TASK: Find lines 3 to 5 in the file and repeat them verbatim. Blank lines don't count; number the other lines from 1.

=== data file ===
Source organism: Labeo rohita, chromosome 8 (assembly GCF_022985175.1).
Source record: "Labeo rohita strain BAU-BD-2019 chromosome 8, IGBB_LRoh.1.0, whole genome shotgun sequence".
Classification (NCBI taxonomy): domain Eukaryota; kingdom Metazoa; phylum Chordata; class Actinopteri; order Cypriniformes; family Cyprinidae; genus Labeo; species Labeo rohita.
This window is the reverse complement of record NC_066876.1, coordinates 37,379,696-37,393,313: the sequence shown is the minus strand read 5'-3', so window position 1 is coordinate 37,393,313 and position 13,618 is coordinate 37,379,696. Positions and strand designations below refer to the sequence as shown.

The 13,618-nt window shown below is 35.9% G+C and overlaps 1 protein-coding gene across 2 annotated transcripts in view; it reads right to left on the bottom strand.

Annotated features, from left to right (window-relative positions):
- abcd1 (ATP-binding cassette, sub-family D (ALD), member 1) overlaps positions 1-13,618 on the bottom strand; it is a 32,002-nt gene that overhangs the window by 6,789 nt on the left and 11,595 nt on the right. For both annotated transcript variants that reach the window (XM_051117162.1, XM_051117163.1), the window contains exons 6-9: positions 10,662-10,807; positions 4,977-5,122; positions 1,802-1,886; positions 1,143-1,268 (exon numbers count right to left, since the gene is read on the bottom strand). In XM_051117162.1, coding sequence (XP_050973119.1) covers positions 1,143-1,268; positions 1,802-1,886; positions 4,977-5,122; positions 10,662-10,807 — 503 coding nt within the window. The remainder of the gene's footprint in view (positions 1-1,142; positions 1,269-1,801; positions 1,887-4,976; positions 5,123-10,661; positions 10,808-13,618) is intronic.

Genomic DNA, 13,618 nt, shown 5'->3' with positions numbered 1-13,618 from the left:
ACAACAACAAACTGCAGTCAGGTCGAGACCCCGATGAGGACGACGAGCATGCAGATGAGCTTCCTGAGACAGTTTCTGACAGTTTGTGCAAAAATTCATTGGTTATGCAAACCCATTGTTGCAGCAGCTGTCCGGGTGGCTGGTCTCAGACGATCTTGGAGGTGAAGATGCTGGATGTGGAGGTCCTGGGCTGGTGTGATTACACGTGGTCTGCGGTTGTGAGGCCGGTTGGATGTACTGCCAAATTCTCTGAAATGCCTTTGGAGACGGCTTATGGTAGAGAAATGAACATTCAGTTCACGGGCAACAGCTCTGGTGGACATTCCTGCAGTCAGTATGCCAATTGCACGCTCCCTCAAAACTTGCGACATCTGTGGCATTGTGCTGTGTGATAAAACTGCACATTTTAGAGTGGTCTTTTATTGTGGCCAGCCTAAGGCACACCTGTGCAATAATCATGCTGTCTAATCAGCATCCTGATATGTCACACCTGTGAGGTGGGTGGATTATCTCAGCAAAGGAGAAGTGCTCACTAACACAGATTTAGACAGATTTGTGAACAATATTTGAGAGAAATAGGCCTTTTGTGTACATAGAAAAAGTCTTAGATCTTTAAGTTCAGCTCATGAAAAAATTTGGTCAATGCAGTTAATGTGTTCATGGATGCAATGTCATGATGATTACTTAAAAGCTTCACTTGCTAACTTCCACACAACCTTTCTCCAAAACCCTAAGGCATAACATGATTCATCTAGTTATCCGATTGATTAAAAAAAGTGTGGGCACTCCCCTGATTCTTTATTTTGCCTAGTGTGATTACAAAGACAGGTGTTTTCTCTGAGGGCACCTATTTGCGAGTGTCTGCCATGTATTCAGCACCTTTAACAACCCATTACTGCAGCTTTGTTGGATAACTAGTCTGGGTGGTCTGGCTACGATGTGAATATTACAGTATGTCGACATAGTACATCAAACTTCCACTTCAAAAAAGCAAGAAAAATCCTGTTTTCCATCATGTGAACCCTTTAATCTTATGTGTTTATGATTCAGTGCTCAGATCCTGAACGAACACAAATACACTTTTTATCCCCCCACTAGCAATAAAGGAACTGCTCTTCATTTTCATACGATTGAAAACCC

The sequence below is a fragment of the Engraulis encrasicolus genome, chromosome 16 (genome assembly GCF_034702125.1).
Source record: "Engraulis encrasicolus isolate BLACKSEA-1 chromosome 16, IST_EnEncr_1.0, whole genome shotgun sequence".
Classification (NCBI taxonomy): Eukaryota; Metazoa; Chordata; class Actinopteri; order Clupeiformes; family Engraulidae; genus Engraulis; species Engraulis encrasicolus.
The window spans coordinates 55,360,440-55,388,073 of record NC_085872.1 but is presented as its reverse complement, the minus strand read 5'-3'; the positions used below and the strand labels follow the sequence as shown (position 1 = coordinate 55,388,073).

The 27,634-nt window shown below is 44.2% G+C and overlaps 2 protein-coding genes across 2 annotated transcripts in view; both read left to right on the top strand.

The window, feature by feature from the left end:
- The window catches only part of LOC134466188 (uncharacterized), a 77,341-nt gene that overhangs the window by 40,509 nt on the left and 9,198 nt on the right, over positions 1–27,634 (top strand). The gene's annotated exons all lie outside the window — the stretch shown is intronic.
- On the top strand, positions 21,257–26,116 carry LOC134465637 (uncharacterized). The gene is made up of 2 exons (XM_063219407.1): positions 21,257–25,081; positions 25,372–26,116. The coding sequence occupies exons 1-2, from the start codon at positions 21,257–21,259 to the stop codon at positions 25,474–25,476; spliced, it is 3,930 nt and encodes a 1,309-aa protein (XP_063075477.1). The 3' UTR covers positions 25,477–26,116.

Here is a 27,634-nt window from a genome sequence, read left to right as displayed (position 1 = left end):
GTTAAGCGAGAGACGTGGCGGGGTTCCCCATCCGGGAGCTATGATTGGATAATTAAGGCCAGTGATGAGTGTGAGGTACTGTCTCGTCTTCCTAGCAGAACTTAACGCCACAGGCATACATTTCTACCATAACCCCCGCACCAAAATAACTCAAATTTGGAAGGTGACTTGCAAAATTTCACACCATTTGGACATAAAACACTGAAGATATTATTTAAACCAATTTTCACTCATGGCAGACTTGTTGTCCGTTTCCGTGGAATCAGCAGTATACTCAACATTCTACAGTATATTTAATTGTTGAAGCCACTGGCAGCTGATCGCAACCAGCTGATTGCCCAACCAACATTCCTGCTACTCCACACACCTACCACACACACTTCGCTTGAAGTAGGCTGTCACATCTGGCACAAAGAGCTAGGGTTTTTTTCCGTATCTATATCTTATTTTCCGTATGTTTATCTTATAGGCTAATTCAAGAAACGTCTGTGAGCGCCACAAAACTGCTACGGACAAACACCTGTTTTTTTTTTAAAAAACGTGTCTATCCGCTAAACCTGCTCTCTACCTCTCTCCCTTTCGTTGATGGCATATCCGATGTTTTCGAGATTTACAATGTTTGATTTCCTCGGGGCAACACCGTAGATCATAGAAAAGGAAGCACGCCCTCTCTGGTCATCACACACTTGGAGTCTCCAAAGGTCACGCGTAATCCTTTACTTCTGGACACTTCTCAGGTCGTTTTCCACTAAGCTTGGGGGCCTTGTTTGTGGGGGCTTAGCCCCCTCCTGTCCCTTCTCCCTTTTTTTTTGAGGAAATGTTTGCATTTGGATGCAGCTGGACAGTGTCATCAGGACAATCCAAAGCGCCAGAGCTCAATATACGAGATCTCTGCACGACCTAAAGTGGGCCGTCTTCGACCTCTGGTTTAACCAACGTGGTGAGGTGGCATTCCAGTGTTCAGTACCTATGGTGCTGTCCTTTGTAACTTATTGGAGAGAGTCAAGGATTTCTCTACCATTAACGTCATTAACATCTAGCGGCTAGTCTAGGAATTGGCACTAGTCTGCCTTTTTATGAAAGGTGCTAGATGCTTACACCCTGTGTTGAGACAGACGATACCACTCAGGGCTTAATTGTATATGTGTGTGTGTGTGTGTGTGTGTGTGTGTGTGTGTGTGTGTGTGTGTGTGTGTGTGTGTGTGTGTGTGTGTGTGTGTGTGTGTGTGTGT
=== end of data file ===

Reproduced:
Classification (NCBI taxonomy): domain Eukaryota; kingdom Metazoa; phylum Chordata; class Actinopteri; order Cypriniformes; family Cyprinidae; genus Labeo; species Labeo rohita.
This window is the reverse complement of record NC_066876.1, coordinates 37,379,696-37,393,313: the sequence shown is the minus strand read 5'-3', so window position 1 is coordinate 37,393,313 and position 13,618 is coordinate 37,379,696. Positions and strand designations below refer to the sequence as shown.

The 13,618-nt window shown below is 35.9% G+C and overlaps 1 protein-coding gene across 2 annotated transcripts in view; it reads right to left on the bottom strand.